In early September, the Project received a report sighting of a red squirrel from Gwernogle, deep in the Brechfa Forest, a large forest plantation which covers nearly six thousand hectares to the south east of the Mid Wales Red Squirrel Focal Site.
Brechfa Forest is the ‘modern’ name for part of the ancient Glyn Cothi Forest. It is steeped in history; there is evidence of the forest being managed by local people since the 6th century. Over the years the forest has been the refuge of Welsh Princes fighting the Norman Invasion, a Royal Hunting Forest, and was a major supplier of timber for the trenches during World War One. As late as the 1980s, Brechfa Forest was known as a red squirrel refuge. However since that time, the reds seem to have disappeared from Brechfa Forest; there has been the odd sighting reported, but there has not been any photographic records of red squirrels in this area for decades.
Due to the lack of recent evidence of red squirrels in the Brechfa Forest, when the three Welsh Focal Sites were created in 2009, this forest did not form part of the Red Squirrel Focal Site in mid Wales.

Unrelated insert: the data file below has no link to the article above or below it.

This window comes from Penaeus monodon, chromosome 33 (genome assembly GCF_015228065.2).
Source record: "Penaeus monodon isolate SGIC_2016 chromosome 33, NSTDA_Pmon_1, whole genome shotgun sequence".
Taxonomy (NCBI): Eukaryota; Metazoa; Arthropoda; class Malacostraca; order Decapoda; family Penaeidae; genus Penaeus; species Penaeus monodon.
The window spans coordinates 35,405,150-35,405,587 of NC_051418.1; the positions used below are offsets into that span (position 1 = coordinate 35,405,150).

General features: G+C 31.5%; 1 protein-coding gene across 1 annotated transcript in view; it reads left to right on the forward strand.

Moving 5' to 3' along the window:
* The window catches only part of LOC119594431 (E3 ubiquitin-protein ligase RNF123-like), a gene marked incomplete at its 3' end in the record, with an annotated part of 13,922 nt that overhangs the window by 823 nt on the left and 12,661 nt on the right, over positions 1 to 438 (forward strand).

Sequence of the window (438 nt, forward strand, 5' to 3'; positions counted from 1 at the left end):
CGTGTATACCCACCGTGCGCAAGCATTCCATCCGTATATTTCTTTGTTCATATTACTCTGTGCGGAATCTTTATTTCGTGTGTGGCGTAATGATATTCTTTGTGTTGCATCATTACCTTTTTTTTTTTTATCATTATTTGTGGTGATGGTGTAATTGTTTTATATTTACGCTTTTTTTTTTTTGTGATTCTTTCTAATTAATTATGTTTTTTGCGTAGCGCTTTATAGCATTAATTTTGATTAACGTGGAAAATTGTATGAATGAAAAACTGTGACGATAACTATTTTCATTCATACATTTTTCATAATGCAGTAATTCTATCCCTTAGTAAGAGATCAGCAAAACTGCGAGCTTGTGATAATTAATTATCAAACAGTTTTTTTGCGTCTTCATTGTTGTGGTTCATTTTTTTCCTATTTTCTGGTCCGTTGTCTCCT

The project regularly receives reports of red squirrels from outside of the Focal Site that, on closer investigation, turn out to be grey squirrels. However, this sighting came with a photo. When we opened up the photo we were both saddened and excited. The photo was of a red squirrel, but the squirrel was dead. Unfortunately this poor red squirrel had been killed by a cat. This lone red squirrel may be an indication of an extant population of reds in the Brechfa Forest. Sophie, who took the initiative to report the red squirrel on the day that her cat brought in the carcass, has passed the remains on to the Project and we will be sending a hair sample off for of genetic analysis. In the meantime Sophie will be monitoring a series of trail cameras which have been installed around her property, in the hope of finding more red squirrels.